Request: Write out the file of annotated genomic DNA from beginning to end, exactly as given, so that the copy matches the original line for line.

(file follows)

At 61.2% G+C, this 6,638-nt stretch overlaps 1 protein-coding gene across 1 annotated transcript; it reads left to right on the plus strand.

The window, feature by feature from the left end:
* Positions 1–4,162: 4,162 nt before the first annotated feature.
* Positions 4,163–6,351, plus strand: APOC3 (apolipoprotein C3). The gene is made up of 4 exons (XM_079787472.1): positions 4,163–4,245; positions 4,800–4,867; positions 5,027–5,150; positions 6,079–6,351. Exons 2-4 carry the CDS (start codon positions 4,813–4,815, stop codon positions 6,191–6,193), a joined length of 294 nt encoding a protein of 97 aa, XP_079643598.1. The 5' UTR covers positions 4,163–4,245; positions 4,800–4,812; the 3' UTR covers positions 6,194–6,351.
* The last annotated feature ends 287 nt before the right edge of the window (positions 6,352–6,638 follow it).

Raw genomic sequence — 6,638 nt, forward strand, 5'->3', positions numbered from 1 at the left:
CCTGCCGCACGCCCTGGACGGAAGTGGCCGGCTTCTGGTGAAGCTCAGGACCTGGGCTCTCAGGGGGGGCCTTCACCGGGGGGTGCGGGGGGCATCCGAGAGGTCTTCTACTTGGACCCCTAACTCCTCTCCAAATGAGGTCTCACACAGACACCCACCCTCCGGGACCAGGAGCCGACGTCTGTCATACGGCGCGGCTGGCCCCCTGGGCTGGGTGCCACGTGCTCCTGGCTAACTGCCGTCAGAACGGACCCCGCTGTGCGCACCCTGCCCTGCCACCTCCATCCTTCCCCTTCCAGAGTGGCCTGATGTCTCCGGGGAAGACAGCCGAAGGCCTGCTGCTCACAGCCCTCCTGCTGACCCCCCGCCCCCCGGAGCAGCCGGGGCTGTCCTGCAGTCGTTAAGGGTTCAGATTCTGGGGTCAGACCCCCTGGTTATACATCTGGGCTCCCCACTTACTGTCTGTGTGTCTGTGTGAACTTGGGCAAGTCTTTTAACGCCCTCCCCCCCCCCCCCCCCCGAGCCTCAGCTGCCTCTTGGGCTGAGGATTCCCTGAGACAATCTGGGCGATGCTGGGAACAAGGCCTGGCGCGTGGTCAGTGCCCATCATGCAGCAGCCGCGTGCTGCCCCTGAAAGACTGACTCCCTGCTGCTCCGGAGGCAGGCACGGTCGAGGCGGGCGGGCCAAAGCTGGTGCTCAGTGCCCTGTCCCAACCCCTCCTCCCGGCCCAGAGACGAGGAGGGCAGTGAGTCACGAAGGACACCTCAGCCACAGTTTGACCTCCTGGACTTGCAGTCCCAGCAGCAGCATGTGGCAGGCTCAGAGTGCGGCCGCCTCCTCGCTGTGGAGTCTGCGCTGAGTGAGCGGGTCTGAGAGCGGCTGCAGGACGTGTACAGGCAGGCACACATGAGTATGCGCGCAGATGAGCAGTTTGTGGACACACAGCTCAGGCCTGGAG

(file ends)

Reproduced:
At 61.2% G+C, this 6,638-nt stretch overlaps 1 protein-coding gene across 1 annotated transcript; it reads left to right on the plus strand.

The window, feature by feature from the left end:
* Positions 1–4,162: 4,162 nt before the first annotated feature.
* Positions 4,163–6,351, plus strand: APOC3 (apolipoprotein C3). The gene is made up of 4 exons (XM_079787472.1): positions 4,163–4,245; positions 4,800–4,867; positions 5,027–5,150; positions 6,079–6,351. Exons 2-4 carry the CDS (start codon positions 4,813–4,815, stop codon positions 6,191–6,193), a joined length of 294 nt encoding a protein of 97 aa, XP_079643598.1. The 5' UTR covers positions 4,163–4,245; positions 4,800–4,812; the 3' UTR covers positions 6,194–6,351.
* The last annotated feature ends 287 nt before the right edge of the window (positions 6,352–6,638 follow it).

Raw genomic sequence — 6,638 nt, forward strand, 5'->3', positions numbered from 1 at the left:
CCTGCCGCACGCCCTGGACGGAAGTGGCCGGCTTCTGGTGAAGCTCAGGACCTGGGCTCTCAGGGGGGGCCTTCACCGGGGGGTGCGGGGGGCATCCGAGAGGTCTTCTACTTGGACCCCTAACTCCTCTCCAAATGAGGTCTCACACAGACACCCACCCTCCGGGACCAGGAGCCGACGTCTGTCATACGGCGCGGCTGGCCCCCTGGGCTGGGTGCCACGTGCTCCTGGCTAACTGCCGTCAGAACGGACCCCGCTGTGCGCACCCTGCCCTGCCACCTCCATCCTTCCCCTTCCAGAGTGGCCTGATGTCTCCGGGGAAGACAGCCGAAGGCCTGCTGCTCACAGCCCTCCTGCTGACCCCCCGCCCCCCGGAGCAGCCGGGGCTGTCCTGCAGTCGTTAAGGGTTCAGATTCTGGGGTCAGACCCCCTGGTTATACATCTGGGCTCCCCACTTACTGTCTGTGTGTCTGTGTGAACTTGGGCAAGTCTTTTAACGCCCTCCCCCCCCCCCCCCCCCGAGCCTCAGCTGCCTCTTGGGCTGAGGATTCCCTGAGACAATCTGGGCGATGCTGGGAACAAGGCCTGGCGCGTGGTCAGTGCCCATCATGCAGCAGCCGCGTGCTGCCCCTGAAAGACTGACTCCCTGCTGCTCCGGAGGCAGGCACGGTCGAGGCGGGCGGGCCAAAGCTGGTGCTCAGTGCCCTGTCCCAACCCCTCCTCCCGGCCCAGAGACGAGGAGGGCAGTGAGTCACGAAGGACACCTCAGCCACAGTTTGACCTCCTGGACTTGCAGTCCCAGCAGCAGCATGTGGCAGGCTCAGAGTGCGGCCGCCTCCTCGCTGTGGAGTCTGCGCTGAGTGAGCGGGTCTGAGAGCGGCTGCAGGACGTGTACAGGCAGGCACACATGAGTATGCGCGCAGATGAGCAGTTTGTGGACACACAGCTCAGGCCTGGAG